Walking Improves Chances of Pregnancy After Loss

And it can be for as little as 10 minutes at a time.
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By Anisa Arsenault, Associate Editor
Published May 9, 2018
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Pregnancy loss prompts an unanswerable question: Why did this happen? Chromosomal abnormalities mean miscarriages are almost always out of your control. But researchers from the University of Massachusetts Amherst are suggesting you do have the power to boost your odds of getting pregnant after miscarriage by adding one activity to your day: walking.

Researchers Lindsey Russo and Brian Whitcomb analyzed data from the Effects of Aspirin in Gestation and Reproduction study, narrowing in on women between the ages of 18 and 50 who experienced one or two pregnancy losses. Did anything in particular help those women get pregnant again? One surprisingly simple activity stood out.

"One of our main findings is that there was no overall relationship between most types of physical activity and the likelihood of becoming pregnant for women who had already had one or two pregnancy losses, except for walking, which was associated with higher likelihood of becoming pregnant among women who were overweight or obese,” Russo says.

Essentially, walking can change your fertility and pregnancy outcomes at a molecular level. (So can what you eat, but researchers were focused on physical activity.)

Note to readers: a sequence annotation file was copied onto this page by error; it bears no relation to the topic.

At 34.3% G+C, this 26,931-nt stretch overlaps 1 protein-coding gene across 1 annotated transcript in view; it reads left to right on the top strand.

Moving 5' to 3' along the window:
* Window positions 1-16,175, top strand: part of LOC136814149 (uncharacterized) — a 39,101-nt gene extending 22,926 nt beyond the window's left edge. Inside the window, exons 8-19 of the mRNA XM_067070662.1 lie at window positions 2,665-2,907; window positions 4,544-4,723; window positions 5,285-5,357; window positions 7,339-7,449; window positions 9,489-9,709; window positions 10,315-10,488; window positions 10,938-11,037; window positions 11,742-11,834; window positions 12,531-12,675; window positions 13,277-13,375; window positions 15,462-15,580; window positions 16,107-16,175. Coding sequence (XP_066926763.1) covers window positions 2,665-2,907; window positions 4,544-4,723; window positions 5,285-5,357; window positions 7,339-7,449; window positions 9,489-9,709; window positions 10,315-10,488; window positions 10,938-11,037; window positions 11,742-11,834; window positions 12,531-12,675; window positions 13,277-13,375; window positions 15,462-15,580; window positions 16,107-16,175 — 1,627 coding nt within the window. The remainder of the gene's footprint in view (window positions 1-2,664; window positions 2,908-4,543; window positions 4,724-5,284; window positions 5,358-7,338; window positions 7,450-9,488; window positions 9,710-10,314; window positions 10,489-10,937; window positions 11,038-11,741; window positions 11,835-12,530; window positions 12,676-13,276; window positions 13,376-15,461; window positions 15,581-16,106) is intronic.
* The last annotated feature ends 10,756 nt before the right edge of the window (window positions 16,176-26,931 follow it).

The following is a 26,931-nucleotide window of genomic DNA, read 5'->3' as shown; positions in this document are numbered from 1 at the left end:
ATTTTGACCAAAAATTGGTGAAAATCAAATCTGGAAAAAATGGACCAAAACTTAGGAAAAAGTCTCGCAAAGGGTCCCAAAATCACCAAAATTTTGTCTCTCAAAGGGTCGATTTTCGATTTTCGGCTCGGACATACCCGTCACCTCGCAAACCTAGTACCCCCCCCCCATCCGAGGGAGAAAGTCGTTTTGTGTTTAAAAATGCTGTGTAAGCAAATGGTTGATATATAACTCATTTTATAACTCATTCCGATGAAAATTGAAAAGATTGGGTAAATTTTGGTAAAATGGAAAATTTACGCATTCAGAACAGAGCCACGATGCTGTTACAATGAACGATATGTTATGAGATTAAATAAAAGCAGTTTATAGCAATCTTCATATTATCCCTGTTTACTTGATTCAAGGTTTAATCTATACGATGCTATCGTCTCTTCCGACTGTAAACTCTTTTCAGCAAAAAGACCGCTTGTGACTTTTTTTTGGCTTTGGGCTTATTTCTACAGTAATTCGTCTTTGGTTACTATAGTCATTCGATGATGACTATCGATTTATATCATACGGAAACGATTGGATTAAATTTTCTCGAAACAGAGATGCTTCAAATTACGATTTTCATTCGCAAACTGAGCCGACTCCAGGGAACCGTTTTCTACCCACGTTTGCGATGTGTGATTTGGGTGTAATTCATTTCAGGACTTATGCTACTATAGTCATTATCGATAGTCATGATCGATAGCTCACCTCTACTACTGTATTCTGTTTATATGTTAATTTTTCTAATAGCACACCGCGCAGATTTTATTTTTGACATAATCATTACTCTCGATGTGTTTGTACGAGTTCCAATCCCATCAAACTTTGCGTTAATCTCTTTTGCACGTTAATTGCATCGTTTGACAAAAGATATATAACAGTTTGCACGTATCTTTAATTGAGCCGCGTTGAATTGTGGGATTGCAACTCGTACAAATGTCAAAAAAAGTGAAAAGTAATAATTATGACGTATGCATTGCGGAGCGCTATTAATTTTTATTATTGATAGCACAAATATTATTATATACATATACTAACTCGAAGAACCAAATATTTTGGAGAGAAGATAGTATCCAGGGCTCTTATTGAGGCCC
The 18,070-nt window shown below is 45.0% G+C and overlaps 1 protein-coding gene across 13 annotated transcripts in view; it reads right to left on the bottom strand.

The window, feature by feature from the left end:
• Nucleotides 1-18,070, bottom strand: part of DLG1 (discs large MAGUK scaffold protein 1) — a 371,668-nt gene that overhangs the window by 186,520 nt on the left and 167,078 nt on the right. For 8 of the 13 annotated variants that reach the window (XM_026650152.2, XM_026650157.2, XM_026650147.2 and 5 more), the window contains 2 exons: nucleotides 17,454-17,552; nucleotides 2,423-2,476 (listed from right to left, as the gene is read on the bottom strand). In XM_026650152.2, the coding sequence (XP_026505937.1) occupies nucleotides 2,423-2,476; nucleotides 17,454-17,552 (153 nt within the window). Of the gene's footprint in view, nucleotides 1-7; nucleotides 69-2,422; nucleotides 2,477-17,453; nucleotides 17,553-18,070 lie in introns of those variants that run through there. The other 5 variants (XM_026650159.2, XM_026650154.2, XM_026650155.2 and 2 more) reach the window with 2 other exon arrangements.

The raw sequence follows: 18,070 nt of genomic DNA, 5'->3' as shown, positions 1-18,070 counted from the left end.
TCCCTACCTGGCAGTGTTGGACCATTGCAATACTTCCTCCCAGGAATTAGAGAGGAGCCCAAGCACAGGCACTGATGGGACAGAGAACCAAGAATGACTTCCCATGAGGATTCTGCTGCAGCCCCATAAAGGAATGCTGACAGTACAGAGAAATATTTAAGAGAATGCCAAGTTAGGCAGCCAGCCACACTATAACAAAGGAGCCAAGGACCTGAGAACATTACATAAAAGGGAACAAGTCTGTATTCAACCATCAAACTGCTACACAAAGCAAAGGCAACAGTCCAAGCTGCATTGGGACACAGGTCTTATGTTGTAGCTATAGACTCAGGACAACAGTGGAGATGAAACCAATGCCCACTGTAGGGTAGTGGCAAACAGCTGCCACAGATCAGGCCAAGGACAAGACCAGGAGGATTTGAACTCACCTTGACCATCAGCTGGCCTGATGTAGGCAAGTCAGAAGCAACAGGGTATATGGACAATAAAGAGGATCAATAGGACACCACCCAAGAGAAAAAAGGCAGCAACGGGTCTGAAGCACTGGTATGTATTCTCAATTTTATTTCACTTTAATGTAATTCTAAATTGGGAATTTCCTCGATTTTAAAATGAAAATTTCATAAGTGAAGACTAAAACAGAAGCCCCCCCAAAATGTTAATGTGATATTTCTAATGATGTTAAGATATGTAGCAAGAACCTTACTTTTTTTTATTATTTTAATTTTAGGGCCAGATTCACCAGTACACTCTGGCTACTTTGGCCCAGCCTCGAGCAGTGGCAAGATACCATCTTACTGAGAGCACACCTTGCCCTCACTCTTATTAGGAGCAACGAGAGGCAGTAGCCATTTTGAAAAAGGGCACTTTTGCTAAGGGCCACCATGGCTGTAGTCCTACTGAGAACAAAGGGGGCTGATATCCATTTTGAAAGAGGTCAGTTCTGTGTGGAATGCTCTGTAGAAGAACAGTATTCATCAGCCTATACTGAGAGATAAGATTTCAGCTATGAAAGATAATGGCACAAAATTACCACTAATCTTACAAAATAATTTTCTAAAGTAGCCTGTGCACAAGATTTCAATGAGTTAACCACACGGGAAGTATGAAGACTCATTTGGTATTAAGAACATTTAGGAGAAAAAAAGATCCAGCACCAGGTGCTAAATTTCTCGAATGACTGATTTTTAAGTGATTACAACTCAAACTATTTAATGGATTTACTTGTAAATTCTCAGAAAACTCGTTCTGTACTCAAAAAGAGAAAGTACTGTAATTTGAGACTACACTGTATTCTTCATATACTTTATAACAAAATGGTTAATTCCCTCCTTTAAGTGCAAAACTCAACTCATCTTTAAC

“We were happy to be able to add scientific evidence to general recommendations about physical activity,” Whitcomb says. “This is especially true for the results about walking for even limited blocks of time. Walking has great potential as a lifestyle change because of its low cost and availability.”

For women considered overweight or obese, walking for just 10 minutes at a time was associated with higher odds of getting pregnant.

Wondering why something more intense, like running, wasn’t linked to an increased likelihood of getting pregnant? So are the researchers.

"We don’t know what to make of the finding that high intensity physical activity may have different biological effects than walking, but our study doesn’t offer enough detail to get at why vigorous activity would work differently than other levels,” Whitcomb says.

While further research is needed to see how other forms of physical activity can affect pregnancy, the takeaway is that just getting moving is a good start. Need a little push to get you going? This fun workout gear might do the trick.

Please note: The Bump and the materials and information it contains are not intended to, and do not constitute, medical or other health advice or diagnosis and should not be used as such. You should always consult with a qualified physician or health professional about your specific circumstances.

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